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Fiscal responsibility and global rebalancing: a speech at the Committee for Economic Development 2010 International Counterparts Conference, New York, New York, December 1, 2010

  • Economics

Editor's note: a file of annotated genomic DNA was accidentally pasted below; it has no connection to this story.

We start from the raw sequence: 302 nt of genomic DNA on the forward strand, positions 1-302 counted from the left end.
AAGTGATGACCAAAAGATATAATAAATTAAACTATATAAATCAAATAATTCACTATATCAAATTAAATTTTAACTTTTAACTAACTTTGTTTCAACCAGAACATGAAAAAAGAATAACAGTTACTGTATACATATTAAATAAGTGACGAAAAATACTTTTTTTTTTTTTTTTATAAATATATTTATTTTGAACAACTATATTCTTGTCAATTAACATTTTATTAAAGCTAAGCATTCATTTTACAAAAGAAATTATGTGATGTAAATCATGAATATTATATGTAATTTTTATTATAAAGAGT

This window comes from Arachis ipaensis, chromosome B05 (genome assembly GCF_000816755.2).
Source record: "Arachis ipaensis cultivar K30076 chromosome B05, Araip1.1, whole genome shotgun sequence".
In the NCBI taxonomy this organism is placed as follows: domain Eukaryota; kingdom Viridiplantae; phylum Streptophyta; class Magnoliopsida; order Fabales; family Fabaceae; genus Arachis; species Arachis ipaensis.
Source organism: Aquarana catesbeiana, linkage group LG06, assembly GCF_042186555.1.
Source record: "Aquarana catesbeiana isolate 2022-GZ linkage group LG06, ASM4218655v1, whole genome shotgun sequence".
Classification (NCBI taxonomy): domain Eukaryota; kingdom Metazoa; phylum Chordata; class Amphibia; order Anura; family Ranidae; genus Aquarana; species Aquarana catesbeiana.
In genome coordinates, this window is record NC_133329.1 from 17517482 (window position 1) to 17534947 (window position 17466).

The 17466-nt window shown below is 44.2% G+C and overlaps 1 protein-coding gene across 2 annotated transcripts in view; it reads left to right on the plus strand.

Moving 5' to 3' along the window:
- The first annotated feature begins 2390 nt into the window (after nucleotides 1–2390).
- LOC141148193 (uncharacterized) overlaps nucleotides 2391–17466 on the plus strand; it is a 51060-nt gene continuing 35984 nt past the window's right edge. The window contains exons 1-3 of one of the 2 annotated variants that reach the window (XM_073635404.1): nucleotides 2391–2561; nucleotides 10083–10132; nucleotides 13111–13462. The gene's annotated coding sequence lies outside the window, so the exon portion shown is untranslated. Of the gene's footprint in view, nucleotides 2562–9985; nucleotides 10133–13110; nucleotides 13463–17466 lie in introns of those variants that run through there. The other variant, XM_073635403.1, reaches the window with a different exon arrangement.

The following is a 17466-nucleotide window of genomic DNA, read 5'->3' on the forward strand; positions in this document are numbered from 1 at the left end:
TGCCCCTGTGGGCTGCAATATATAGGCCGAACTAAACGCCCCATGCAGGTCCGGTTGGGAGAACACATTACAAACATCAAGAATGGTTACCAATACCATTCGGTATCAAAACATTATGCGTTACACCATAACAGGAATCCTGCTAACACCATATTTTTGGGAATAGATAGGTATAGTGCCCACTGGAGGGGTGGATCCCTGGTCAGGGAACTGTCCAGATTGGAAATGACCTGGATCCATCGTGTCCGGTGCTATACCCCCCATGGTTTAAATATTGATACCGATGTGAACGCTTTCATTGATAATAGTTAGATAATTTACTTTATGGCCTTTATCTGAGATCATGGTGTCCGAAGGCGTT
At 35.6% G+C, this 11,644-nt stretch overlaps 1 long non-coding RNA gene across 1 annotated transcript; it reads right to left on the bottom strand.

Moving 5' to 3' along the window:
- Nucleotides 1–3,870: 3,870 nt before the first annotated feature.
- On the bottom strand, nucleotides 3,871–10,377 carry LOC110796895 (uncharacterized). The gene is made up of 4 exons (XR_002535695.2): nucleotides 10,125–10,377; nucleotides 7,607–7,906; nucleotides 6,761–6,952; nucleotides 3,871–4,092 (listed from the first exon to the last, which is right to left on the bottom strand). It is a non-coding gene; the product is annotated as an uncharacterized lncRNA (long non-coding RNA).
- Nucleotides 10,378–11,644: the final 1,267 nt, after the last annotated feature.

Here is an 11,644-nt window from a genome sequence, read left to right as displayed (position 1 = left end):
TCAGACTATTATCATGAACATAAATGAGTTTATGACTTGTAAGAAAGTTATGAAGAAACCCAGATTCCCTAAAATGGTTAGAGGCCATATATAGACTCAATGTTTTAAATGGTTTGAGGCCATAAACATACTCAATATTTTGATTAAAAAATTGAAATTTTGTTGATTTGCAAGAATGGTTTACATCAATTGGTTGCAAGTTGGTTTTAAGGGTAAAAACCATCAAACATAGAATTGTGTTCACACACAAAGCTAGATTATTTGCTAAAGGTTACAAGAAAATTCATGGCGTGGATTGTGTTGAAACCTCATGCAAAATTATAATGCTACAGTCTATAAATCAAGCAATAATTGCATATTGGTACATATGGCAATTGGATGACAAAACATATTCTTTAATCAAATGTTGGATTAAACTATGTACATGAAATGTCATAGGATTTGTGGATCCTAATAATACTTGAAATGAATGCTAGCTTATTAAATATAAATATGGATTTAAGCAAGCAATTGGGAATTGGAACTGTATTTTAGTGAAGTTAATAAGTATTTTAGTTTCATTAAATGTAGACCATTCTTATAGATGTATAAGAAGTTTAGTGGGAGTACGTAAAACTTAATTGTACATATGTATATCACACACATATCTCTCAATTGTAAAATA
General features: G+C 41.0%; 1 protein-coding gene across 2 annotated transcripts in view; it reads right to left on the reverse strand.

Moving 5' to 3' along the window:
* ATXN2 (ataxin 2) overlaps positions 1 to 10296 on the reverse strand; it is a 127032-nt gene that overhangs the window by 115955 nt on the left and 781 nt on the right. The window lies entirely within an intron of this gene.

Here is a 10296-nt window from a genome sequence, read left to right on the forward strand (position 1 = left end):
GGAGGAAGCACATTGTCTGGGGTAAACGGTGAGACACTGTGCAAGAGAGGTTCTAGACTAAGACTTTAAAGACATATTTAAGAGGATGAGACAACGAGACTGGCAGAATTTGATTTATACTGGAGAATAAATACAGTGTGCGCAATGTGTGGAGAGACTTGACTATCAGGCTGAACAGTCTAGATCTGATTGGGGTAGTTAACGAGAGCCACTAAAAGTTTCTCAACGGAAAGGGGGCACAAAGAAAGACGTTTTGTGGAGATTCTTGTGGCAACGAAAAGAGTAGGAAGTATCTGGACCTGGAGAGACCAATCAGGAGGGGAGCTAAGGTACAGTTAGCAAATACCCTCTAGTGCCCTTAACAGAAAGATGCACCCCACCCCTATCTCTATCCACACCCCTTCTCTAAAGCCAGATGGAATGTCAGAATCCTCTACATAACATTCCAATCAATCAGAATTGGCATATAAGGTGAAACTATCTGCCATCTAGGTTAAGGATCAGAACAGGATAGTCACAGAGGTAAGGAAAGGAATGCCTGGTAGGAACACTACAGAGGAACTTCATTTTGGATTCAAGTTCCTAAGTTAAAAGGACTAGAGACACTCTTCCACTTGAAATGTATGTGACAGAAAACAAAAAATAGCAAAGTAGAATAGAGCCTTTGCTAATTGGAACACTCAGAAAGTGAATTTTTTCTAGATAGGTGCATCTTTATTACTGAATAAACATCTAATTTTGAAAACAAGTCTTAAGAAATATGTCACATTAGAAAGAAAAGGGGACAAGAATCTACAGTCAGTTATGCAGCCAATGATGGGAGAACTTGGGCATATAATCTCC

Fiscal responsibility and global rebalancing For release on delivery 9:10 a.m. EST December 1, 2010 Fiscal Responsibility and Global Rebalancing Remarks by Janet L. Yellen Vice Chair Board of Governors of the Federal Reserve System at 2010 International Counterparts Conference Sponsored by the Committee for Economic Development New York, New York December 1, 2010 Good morning. Thank you for inviting me to be with you today. The Committee for Economic Development has a long and distinguished record in identifying and addressing crucial issues related to our nation’s economic growth and productivity. And today’s conference on fiscal sustainability and the global economy fits squarely within that tradition. My remarks will focus on the challenges faced by U.S. policymakers as they confront the need to put fiscal policy on a sustainable track in the long term while providing support to the economy in the near term. I will also offer some thoughts on the recent actions undertaken by the Federal Reserve and on the implications of our nation’s fiscal and monetary policy choices for the global economy.1 The Challenge of Achieving Fiscal Sustainability in the United States Charting a sensible course for the federal budget is an essential but formidable task for U.S. policymakers. Since the onset of the recent recession and financial crisis, the federal budget deficit has soared as the weak economy has depressed revenues and pushed up expenditures and as necessary policy actions have been taken to help ease the recession and shore up the financial system. At 9 percent of gross domestic product (GDP), the budget deficit in fiscal year 2010 was a little lower than it had been a year earlier, but it was still considerably above the average of 2 percent of GDP during the pre-crisis period from fiscal 2005 to 2007. As a result of th

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